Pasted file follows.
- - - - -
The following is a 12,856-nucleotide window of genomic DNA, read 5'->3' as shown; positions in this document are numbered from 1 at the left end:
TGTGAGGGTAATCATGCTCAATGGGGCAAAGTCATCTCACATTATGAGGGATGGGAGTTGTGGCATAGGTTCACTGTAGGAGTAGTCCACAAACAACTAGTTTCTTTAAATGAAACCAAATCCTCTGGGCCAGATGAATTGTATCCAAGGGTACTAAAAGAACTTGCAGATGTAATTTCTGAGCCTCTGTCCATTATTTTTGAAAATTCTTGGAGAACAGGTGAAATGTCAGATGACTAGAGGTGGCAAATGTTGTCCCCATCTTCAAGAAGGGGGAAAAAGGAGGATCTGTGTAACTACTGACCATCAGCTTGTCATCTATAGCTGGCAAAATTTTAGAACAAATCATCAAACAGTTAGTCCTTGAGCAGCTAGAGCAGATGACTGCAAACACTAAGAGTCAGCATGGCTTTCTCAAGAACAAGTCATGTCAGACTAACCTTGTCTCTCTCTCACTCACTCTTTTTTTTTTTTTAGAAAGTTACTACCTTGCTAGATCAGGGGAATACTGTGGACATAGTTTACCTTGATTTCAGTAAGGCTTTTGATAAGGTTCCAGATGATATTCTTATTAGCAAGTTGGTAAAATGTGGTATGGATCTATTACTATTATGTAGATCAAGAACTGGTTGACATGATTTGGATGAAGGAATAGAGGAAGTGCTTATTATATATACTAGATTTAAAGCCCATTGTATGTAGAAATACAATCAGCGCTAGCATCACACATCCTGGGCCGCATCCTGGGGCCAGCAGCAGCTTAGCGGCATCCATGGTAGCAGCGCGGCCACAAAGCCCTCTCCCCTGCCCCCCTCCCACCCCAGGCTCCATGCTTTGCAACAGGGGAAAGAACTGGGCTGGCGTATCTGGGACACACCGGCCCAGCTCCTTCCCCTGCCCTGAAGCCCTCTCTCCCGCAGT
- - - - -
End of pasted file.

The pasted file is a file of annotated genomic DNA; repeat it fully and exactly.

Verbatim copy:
The following is a 12,856-nucleotide window of genomic DNA, read 5'->3' as shown; positions in this document are numbered from 1 at the left end:
TGTGAGGGTAATCATGCTCAATGGGGCAAAGTCATCTCACATTATGAGGGATGGGAGTTGTGGCATAGGTTCACTGTAGGAGTAGTCCACAAACAACTAGTTTCTTTAAATGAAACCAAATCCTCTGGGCCAGATGAATTGTATCCAAGGGTACTAAAAGAACTTGCAGATGTAATTTCTGAGCCTCTGTCCATTATTTTTGAAAATTCTTGGAGAACAGGTGAAATGTCAGATGACTAGAGGTGGCAAATGTTGTCCCCATCTTCAAGAAGGGGGAAAAAGGAGGATCTGTGTAACTACTGACCATCAGCTTGTCATCTATAGCTGGCAAAATTTTAGAACAAATCATCAAACAGTTAGTCCTTGAGCAGCTAGAGCAGATGACTGCAAACACTAAGAGTCAGCATGGCTTTCTCAAGAACAAGTCATGTCAGACTAACCTTGTCTCTCTCTCACTCACTCTTTTTTTTTTTTTAGAAAGTTACTACCTTGCTAGATCAGGGGAATACTGTGGACATAGTTTACCTTGATTTCAGTAAGGCTTTTGATAAGGTTCCAGATGATATTCTTATTAGCAAGTTGGTAAAATGTGGTATGGATCTATTACTATTATGTAGATCAAGAACTGGTTGACATGATTTGGATGAAGGAATAGAGGAAGTGCTTATTATATATACTAGATTTAAAGCCCATTGTATGTAGAAATACAATCAGCGCTAGCATCACACATCCTGGGCCGCATCCTGGGGCCAGCAGCAGCTTAGCGGCATCCATGGTAGCAGCGCGGCCACAAAGCCCTCTCCCCTGCCCCCCTCCCACCCCAGGCTCCATGCTTTGCAACAGGGGAAAGAACTGGGCTGGCGTATCTGGGACACACCGGCCCAGCTCCTTCCCCTGCCCTGAAGCCCTCTCTCCCGCAGT